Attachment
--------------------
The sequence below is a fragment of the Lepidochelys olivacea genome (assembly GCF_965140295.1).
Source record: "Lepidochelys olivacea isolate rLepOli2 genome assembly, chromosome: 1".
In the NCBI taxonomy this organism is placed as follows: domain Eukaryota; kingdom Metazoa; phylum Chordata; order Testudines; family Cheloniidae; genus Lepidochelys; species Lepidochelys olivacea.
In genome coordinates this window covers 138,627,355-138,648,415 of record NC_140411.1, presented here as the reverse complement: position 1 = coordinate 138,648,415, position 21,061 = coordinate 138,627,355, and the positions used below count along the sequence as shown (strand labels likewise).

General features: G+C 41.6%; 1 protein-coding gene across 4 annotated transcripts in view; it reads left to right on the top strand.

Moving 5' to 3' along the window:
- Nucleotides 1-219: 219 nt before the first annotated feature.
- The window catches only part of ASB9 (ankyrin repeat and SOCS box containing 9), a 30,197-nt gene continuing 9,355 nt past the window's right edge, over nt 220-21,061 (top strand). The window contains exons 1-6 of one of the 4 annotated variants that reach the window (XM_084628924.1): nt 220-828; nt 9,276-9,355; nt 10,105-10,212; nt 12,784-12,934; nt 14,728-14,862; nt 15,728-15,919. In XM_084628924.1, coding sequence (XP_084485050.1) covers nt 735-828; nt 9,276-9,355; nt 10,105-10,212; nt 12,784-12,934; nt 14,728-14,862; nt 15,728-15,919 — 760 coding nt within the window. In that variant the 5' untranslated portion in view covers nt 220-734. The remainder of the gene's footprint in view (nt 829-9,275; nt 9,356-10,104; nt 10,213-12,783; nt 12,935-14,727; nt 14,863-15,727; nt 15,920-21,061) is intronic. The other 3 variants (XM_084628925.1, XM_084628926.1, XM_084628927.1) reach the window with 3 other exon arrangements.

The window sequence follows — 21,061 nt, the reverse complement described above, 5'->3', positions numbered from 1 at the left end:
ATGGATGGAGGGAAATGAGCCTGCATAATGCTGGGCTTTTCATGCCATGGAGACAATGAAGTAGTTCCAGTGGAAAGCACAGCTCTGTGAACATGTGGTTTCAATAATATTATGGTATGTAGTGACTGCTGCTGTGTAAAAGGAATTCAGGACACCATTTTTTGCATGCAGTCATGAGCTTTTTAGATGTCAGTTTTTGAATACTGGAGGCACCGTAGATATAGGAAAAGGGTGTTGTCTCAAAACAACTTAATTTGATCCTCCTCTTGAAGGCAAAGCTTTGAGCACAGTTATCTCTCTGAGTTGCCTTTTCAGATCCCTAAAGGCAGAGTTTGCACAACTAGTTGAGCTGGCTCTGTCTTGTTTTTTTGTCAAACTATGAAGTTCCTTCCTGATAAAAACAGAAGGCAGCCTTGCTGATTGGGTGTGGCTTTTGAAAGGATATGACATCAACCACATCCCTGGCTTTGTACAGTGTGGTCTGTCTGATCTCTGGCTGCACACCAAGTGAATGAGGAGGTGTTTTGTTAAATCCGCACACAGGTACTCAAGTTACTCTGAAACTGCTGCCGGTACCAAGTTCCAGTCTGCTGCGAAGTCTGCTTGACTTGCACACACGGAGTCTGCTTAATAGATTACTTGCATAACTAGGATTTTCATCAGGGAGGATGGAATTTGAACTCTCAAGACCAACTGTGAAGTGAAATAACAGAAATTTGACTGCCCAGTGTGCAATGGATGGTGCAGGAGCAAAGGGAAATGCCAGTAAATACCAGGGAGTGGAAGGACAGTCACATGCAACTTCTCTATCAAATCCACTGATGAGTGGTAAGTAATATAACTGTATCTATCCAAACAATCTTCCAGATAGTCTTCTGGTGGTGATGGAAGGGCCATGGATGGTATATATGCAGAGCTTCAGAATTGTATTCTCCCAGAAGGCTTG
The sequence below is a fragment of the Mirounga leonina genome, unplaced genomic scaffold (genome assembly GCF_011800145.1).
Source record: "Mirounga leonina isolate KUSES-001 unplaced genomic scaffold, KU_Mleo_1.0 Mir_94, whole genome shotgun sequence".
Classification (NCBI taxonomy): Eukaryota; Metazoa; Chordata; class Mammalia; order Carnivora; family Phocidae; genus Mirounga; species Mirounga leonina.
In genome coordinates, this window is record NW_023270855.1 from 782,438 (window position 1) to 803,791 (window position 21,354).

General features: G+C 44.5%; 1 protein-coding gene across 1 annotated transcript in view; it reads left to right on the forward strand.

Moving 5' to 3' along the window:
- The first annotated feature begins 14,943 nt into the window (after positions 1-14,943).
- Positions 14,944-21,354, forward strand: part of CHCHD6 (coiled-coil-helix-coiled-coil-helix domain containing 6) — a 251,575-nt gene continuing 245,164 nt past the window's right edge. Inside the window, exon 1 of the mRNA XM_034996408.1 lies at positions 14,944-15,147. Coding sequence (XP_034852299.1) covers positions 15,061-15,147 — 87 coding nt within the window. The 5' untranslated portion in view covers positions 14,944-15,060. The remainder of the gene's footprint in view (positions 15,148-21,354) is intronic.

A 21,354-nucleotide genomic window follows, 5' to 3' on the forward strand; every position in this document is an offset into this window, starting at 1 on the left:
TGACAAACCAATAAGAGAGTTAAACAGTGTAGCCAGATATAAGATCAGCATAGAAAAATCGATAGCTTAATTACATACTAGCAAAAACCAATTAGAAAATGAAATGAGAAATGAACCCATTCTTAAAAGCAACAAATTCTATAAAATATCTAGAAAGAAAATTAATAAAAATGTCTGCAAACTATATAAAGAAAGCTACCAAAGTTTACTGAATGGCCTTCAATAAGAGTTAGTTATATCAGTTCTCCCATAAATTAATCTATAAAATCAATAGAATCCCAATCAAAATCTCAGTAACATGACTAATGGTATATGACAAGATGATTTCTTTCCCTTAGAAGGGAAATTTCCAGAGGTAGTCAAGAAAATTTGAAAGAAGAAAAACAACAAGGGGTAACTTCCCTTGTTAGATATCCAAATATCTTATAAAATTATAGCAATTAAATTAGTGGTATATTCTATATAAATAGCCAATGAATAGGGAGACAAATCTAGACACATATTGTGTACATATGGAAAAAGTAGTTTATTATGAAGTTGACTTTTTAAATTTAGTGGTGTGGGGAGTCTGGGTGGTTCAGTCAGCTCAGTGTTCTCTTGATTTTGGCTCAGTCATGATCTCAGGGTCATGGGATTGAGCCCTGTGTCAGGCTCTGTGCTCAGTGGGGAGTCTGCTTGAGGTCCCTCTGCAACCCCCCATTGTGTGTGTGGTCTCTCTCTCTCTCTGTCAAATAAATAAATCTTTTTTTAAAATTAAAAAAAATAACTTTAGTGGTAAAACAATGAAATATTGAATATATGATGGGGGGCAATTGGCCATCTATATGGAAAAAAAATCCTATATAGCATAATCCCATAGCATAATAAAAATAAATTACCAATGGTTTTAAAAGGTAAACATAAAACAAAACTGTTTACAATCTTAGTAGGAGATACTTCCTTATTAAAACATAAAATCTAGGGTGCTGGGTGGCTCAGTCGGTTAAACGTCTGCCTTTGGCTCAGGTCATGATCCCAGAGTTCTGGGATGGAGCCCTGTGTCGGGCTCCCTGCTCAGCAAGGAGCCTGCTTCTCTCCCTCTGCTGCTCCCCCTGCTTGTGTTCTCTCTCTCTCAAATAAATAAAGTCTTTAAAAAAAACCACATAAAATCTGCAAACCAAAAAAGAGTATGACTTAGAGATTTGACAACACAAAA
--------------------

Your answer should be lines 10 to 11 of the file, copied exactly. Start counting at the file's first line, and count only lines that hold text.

ATGGATGGAGGGAAATGAGCCTGCATAATGCTGGGCTTTTCATGCCATGGAGACAATGAAGTAGTTCCAGTGGAAAGCACAGCTCTGTGAACATGTGGTTTCAATAATATTATGGTATGTAGTGACTGCTGCTGTGTAAAAGGAATTCAGGACACCATTTTTTGCATGCAGTCATGAGCTTTTTAGATGTCAGTTTTTGAATACTGGAGGCACCGTAGATATAGGAAAAGGGTGTTGTCTCAAAACAACTTAATTTGATCCTCCTCTTGAAGGCAAAGCTTTGAGCACAGTTATCTCTCTGAGTTGCCTTTTCAGATCCCTAAAGGCAGAGTTTGCACAACTAGTTGAGCTGGCTCTGTCTTGTTTTTTTGTCAAACTATGAAGTTCCTTCCTGATAAAAACAGAAGGCAGCCTTGCTGATTGGGTGTGGCTTTTGAAAGGATATGACATCAACCACATCCCTGGCTTTGTACAGTGTGGTCTGTCTGATCTCTGGCTGCACACCAAGTGAATGAGGAGGTGTTTTGTTAAATCCGCACACAGGTACTCAAGTTACTCTGAAACTGCTGCCGGTACCAAGTTCCAGTCTGCTGCGAAGTCTGCTTGACTTGCACACACGGAGTCTGCTTAATAGATTACTTGCATAACTAGGATTTTCATCAGGGAGGATGGAATTTGAACTCTCAAGACCAACTGTGAAGTGAAATAACAGAAATTTGACTGCCCAGTGTGCAATGGATGGTGCAGGAGCAAAGGGAAATGCCAGTAAATACCAGGGAGTGGAAGGACAGTCACATGCAACTTCTCTATCAAATCCACTGATGAGTGGTAAGTAATATAACTGTATCTATCCAAACAATCTTCCAGATAGTCTTCTGGTGGTGATGGAAGGGCCATGGATGGTATATATGCAGAGCTTCAGAATTGTATTCTCCCAGAAGGCTTG
The sequence below is a fragment of the Mirounga leonina genome, unplaced genomic scaffold (genome assembly GCF_011800145.1).